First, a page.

After declining to issue a travel visa to Dennis Kasumba, the Ugandan orphan profiled in The Times, the American embassy in Kampala backtracked Thursday and approved Kasumba’s request to travel to the U.S. this month to play in the MLB Draft League.
Kasumba, 18, had been denied a U.S. visa three times because he had been unable to prove he had close family ties that would compel him to return to Uganda. That proved tough since the teenager never knew his father and his mother abandoned him when he was 2 months old.
But two stories in The Times detailing Kasumba’s poverty and his dedication to baseball caught the attention of people at the highest levels of the Uganda government, who intervened strongly on the player’s behalf, according to Joshua Williams, an Atlanta attorney with Taylor English Duma who is working with Kasumba. A series of weekend conversations involving government officials and U.S. state department personnel resulted in Kasumba’s situation being reconsidered.
A key hurdle was cleared when the Uganda government, citing Kasumba’s status with the country’s national team, offered assurances he wouldn’t overstay his visa in the U.S.
Major League Baseball and several NGOs working in Uganda were also involved, said Williams.
Kasumba is expected to arrive in the U.S. later this month. A catcher, he has been invited to play with the Frederick Keys in the MLB Draft League, a six-team amateur summer league that opens its 30-game season June 1. The team, based in Frederick, Md., is managed by René Rivera, who was a catcher for the Angels and 10 other major league teams during his 17-year professional career.
Kasumba is facing incredibly long odds to become the first major leaguer from Uganda, a country of 46 million, just 2,500 of whom are estimated to be playing baseball. Not only has no Ugandan played in the majors, no one from the country had even played minor league baseball until last year when the Dodgers signed Ben Serunkuma, a 21-year-old relief pitcher, and Umar Male, a 21-year-old outfielder. This winter the Pittsburgh Pirates signed pitcher David Matoma, a 17-year-old right-hander.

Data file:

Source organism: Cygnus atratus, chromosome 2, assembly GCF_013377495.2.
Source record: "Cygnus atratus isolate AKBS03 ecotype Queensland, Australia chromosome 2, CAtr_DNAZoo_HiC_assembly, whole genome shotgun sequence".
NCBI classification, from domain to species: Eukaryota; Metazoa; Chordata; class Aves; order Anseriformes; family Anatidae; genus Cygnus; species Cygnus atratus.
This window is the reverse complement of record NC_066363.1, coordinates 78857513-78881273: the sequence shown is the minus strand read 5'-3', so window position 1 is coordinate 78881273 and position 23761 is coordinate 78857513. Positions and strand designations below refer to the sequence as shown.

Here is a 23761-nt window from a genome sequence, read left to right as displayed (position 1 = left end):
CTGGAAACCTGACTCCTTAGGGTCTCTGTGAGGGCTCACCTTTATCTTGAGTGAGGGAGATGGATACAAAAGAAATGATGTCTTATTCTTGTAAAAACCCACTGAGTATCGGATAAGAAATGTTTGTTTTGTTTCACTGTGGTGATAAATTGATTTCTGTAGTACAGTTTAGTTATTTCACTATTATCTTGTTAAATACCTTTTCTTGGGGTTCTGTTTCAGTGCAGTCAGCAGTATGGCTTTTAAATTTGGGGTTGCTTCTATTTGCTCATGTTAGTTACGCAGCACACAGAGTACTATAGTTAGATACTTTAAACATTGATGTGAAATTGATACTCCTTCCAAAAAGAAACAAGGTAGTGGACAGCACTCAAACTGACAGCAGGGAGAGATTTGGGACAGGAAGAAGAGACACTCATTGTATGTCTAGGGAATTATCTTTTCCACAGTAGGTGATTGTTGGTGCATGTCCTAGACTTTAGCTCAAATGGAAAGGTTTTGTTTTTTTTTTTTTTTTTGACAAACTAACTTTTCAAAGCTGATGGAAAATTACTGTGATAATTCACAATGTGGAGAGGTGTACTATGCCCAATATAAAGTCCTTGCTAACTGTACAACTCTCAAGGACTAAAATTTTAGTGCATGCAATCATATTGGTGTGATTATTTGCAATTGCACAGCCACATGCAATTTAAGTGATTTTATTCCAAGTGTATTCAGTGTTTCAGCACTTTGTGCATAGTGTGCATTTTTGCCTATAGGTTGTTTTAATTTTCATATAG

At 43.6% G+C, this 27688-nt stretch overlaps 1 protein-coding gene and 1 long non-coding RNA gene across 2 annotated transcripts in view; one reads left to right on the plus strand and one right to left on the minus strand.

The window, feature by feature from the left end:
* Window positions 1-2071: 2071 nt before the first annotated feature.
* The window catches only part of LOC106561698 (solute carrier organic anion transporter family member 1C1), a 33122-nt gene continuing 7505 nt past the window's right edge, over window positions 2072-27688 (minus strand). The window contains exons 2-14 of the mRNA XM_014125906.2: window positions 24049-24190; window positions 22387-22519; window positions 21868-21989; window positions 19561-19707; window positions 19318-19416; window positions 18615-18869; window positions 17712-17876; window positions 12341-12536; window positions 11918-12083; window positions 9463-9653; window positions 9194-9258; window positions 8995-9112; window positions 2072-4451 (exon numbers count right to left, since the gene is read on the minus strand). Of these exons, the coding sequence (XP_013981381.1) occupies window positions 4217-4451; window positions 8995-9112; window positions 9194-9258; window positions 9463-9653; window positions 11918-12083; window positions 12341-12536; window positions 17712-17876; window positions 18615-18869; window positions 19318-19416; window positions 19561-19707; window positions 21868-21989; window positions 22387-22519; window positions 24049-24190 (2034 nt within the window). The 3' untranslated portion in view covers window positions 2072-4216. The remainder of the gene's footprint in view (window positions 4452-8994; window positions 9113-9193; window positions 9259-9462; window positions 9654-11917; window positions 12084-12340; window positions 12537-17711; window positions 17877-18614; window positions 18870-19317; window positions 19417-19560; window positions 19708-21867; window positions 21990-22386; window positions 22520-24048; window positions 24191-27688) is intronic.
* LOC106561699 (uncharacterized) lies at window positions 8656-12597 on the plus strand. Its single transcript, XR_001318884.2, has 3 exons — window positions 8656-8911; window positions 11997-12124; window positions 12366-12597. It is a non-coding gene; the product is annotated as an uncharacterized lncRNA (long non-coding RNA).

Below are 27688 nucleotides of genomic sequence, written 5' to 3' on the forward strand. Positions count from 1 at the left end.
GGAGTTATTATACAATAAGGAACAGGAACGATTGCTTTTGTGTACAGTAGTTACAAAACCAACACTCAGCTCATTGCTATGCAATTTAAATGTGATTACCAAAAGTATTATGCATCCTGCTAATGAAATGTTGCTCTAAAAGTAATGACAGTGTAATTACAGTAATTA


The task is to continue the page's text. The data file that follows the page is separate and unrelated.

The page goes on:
In an effort to overcome those odds Kasumba, who can’t afford a gym membership, has developed a creative — and exhausting — series of exercises using, among other things, a stack of old tires, plastic bottles filled with water and a weathered blue backpack stuffed with rocks. The workouts, performed on a narrow stretch of mud outside the house he shares with his grandmother and six others, are often recorded by his sister on a cellphone and posted on social media, where Kasumba’s determination has made him an internet sensation with tens of thousands of followers.
“I’m working hard because I have an aim to become an MLB player,” he said.
It was Paul Wafula and Ssempa Johnbosco, volunteer coaches in the dusty crossroads town of Gayaza, who introduced Kasumba to baseball. At 14, Kasumba was working in a slaughterhouse to earn enough money for one meal a day when Wafula, who had pitched and played the outfield for a semipro team in Japan and with the Ugandan national team, promised to feed him if he would come to baseball practice. He later sweetened the offer if the boy agreed to go back to school as well.
“His life was a mess,” said Wafula, whose team includes five other orphans.
One in nine children in Uganda is orphaned and Wafula’s work with Kasumba and the others, which was also detailed in the Times’ stories, has led to plans to build a residential facility with a baseball field for Wafula’s orphaned players.
“If you don’t have hope, why do you even get up in the morning?” asked Wafula, who shared a one-room house with seven family members in a slum so notorious it has since been demolished. “If you don’t have hope, you don’t have anything.”
In Kasumba’s case he now has more than just hope. He also has a visa.